THE OWL opens with deliciously retro panels; flat and clean and straight out of the 1950s. It evokes a sort of nostalgia, even if you weren't around for the Golden Age, and The Owl's "owl bombs," "owl roadster," and even his partner, Owl Girl, are perfectly simple and sentimental, and a little bit kitschy.
That sentiment is, of course, short-lived, and we're thrust into a fully-rendered, modern, brutal world with meaner criminals that don't have a sense of the Golden Age's honor code. Remember when Captain America woke up? It's like that, but more grim, and riddled with mob crime.
JT Krul and Heubert Khan Michael are a solid team; Krul has dreamed up a compelling character in Nick Terry, and Michael brings him to life on the page, in both eras of his story. I love the visual shift from flat to rendered, and I love how Terry isn't quite caught up to his new surroundings yet; there's a definite contrast, and it's a great starting point for his character arc. There's plenty of tension already -- between Terry and the police department who can't hire him, Owl and the mobsters, and Owl and the new Owl Girl -- and so much potential for exciting things for our hero to work through.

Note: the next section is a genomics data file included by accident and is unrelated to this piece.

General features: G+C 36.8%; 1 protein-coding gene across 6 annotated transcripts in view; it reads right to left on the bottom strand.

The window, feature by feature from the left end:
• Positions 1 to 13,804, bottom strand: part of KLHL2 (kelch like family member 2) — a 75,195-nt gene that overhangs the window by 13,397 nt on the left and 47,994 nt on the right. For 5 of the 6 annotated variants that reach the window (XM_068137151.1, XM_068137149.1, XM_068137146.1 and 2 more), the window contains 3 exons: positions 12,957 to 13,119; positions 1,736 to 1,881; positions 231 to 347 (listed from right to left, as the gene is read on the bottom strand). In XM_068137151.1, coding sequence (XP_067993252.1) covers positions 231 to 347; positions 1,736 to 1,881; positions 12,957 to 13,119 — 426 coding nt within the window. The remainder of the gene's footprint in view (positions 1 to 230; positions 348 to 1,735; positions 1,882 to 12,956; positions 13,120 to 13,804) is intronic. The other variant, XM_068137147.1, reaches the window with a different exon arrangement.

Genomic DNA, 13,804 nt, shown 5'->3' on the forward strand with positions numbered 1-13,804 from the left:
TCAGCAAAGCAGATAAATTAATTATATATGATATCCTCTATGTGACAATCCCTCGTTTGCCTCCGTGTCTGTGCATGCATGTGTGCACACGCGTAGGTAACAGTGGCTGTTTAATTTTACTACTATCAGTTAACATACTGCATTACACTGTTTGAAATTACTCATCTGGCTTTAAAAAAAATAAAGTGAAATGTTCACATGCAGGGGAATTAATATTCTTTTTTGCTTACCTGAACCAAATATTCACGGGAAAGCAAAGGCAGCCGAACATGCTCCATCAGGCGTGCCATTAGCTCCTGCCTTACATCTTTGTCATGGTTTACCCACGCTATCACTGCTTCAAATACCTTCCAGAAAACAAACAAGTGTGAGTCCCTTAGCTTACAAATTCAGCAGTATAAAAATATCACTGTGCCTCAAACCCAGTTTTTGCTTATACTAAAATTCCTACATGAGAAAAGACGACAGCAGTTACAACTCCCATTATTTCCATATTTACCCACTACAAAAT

That magical urn gets us from Point A to Point B, but it's probably my least favorite part of the story. I love the man-out-of-time aspect of THE OWL, but in a weird way, I want the rest of it to play straight, without the interference of magic. Krul delivers a cop-who-loves-justice-so-much-that-he's-also-a-vigilante story so well that I don't even necessarily need the time-magic to enjoy it (although maybe the magical elements will come into play again later?).
Once again, Dynamite delivers a strong pulp revival. I've been enjoying BLACK BAT, and I'm happy that THE OWL is another strong title in their slate. In contrast to Black Bat, The Owl is a hero with an incredible sense of duty, and far less moral ambiguity, so we're getting a different flavor of hero with just as much pulp. As far is series debuts go, this one did it by the numbers -- solid introduction to the hero and his world, immediate action, and groundwork for exciting future issues. I'm in for Issue #2 -- I want to know what's going on with the new Owl Girl, and how Terry is going to handle the cops' overflow (because we know there's more to that story!).